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Definition of Odiousness in Literature

1. Hatred; the quality that deserves or may arouse hatred; than the abomination of sin. Charles Dickens was particularly adept at creating despicable and vile eccentrics. His books are filled with dark and dangerous characters like Fagin in Oliver Twist, Uriah Heep and Mr. Murdstone in David Copperfield, Daniel Quilp in The Old Curiosity Shop, and even Ebenezer Scrooge in A Christmas Carol until he was reformed. In fact, literature is full of obnoxious characters: Mr. Hyde from Robert Lewis Stevenson`s The Strange Case of Dr. Jekyll and Mr. Hyde, Iago from Shakespeare`s Othello, Gollum from Tolkien`s Lord of the Rings, and most recently Lord Voldemort from J.K. Rowling`s Harry Potter series.

Disgusting refers to things that are extremely tasteless, disgusting or abhorrent. It is an adjective that can describe words (“an abhorrent lie”), situations (“abhorrent tyranny”), or even people (“an odious character”). Odieux is a particularly powerful term that conveys more than anger or inconvenience. It conveys a feeling of extreme aversion or intense resentment. Tebbit, an experienced conservative politician, is known for his controversial (often odious) statements. Odieux comes from the Latin odiosus; This adjective comes from the word for “hate”, odium. Odium is related to the English verb annoy and is used in English to mean “hate” or “shame”. Should the main character Hannah, played by Lena Dunham, be sympathetic or despicable? He was also the victim of a particularly heinous joke when he lived here. The word odious first appeared in Middle English at the end of the 14th century. It comes from the old French word “odieus”, borrowed from the Latin adjective “odiosus”, which means “hateful, offensive or unpleasant”.

This adjective is derived from the Latin noun “odium”, which means “hatred”. However, it wasn`t until the early 17th century that the word “odium” itself, in its unchanged form, became part of the English language when it was used as a name meaning “shame” or “hate.” An example of an obnoxious character can be found in the new film Murder on the Orient Express (2017), the latest adaptation of Agatha Christie`s classic crime novel. The story involves a diverse cast of characters who are all suspects in a brutal crime that occurred aboard a luxury train that ran between Istanbul and Paris in the 1930s. In the film, American actor Johnny Depp plays Mr. Ratchett, a wealthy antique dealer who also happens to be a kidnapper and murderer. Ratchett is often portrayed as obnoxious – the other characters continue to call him “evil” and “a monster” once his terrible and unspeakable crime is exposed. And they told the king that Jonathan had done these things to make him despicable; but the king kept his peace. “You are particularly concerned about this man`s life,” he said, an abominable undercurrent of meaning in his voice. Secretary of State Daniel Webster rejected Huselmann`s attempt to “give this name and odious character to a confidential agent of a neutral power who carries the commission of his country and is sent for purposes fully justified by the law of nations.” Trading cryptocurrency for a catalog of strange digital assets — from tweets, YouTube videos, hideous sound clips, virtual sofas, renderings of luxury bags, or even news articles — can read like a farce.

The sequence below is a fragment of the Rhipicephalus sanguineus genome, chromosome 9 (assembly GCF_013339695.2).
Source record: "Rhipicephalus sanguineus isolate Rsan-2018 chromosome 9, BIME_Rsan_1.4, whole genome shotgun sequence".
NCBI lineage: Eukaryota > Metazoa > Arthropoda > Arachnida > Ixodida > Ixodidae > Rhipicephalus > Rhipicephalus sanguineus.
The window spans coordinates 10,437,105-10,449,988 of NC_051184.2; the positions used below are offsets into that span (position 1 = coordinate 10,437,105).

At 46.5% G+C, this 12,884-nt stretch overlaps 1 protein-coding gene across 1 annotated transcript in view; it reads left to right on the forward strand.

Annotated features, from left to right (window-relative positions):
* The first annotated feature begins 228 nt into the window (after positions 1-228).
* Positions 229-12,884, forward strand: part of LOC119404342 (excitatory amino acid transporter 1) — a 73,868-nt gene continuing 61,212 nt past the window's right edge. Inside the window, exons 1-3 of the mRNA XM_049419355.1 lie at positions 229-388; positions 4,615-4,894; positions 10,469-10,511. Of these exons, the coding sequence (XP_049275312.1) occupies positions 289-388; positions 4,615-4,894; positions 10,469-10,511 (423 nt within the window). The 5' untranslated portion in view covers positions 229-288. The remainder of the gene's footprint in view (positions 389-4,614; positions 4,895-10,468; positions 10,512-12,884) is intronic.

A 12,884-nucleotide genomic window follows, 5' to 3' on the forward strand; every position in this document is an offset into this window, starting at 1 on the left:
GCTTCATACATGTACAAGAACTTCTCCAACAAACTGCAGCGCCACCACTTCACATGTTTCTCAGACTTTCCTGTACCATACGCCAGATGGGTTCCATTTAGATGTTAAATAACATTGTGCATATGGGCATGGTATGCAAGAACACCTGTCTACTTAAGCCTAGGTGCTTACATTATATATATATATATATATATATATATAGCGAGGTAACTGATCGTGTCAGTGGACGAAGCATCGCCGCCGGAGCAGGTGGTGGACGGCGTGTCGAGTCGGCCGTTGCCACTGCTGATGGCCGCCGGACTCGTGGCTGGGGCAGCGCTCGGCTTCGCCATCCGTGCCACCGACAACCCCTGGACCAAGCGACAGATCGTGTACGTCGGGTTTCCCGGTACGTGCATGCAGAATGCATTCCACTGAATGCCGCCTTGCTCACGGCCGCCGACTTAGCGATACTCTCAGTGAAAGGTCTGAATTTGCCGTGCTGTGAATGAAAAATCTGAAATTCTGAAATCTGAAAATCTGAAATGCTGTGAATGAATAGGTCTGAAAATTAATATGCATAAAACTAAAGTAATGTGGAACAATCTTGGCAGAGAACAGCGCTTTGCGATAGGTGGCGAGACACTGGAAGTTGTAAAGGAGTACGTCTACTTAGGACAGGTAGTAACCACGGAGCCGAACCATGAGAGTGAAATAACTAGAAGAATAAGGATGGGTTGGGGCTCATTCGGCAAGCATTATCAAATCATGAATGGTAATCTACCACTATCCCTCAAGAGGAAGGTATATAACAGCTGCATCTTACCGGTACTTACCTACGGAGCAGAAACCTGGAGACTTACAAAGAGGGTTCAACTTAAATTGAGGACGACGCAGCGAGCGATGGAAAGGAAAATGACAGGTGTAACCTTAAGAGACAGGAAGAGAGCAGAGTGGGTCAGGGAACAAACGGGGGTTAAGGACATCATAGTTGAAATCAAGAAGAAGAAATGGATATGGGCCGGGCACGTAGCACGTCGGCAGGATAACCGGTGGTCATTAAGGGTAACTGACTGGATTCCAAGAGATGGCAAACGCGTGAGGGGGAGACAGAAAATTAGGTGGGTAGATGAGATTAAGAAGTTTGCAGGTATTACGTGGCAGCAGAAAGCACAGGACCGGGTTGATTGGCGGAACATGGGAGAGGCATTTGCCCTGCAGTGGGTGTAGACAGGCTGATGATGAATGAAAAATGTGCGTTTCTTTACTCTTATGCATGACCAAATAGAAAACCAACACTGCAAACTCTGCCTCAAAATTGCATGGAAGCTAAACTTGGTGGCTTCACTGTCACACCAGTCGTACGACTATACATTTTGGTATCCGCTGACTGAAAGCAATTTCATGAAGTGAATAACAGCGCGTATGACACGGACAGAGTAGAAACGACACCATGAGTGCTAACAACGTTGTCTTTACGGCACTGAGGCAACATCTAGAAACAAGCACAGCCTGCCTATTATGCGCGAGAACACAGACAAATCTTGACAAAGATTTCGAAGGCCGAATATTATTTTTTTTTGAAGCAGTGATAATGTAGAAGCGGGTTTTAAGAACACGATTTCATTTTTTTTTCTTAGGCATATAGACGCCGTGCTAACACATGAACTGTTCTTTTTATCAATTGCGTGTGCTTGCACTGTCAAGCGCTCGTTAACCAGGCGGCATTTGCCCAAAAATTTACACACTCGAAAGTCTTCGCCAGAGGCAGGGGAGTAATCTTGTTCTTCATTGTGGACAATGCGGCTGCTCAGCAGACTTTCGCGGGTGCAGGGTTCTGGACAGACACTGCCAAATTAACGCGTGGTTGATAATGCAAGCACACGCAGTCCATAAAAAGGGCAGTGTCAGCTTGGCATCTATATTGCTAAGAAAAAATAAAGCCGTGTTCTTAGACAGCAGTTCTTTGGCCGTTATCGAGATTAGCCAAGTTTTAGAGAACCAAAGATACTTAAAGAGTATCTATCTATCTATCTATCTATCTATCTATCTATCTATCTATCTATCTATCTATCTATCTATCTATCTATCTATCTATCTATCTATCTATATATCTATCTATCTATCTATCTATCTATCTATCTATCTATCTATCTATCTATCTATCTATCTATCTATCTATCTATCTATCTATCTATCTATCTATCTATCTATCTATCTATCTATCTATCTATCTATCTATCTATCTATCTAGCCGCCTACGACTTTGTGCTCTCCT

During his reign, the murderous massacre of St. Bartholomew took place, making his name despicable. 2. Offensive to the senses; disgusting; as an abhorrent spectacle; A hideous smell. Odieux comes from the Latin noun odium, which means hatred. It`s a strong word, so don`t call someone obnoxious unless you want to accuse someone of being obnoxious or abhorrent. The actions can also be described as abhorrent. A typical use is that of Shakespeare in Othello: “You said a lie, a heinous lie, damn a lie.” Some synonyms are hateful, despicable, despicable and odious.

If something is abhorrent, it is hateful. When you become a historian of slavery, you will learn all the details of this despicable trade. An exemption from conscience could provide cover for the oldest and most heinous form of discrimination in America. During the Civil War, slaves received a particularly despicable job. 1. Hateful; in a way that wins or incites hatred. You continue to use that word. I don`t think that means what you think it means. There is no competitive advantage in making your customers` wait time less despicable or making it easier for them to access real people because your competitors are doing the same thing you are doing.

O`DIOUS, a. L. odiosus, from odi, I hated, eng. Hate. 3. Provoke hatred; detestable; than to tell a despicable truth. This is not how the fantasies that animate American national life and bring despicable politicians to power and raise the stakes of political engagement for all. He is not the only man to make such pathetic assessments or such despicable comparisons; the world is full of euthyphrons.

Why, then, is it so obnoxious for some in the art world when an artist tries to make a small coin for himself? Rockstar is above all an odious reward for a musician. 1. Hateful; Win the hate. It expresses something that is less than despicable and odious; as a vile name; despicable vice. Theme music by Joshua Stamper ©2006 New Jerusalem Music/ASCAP.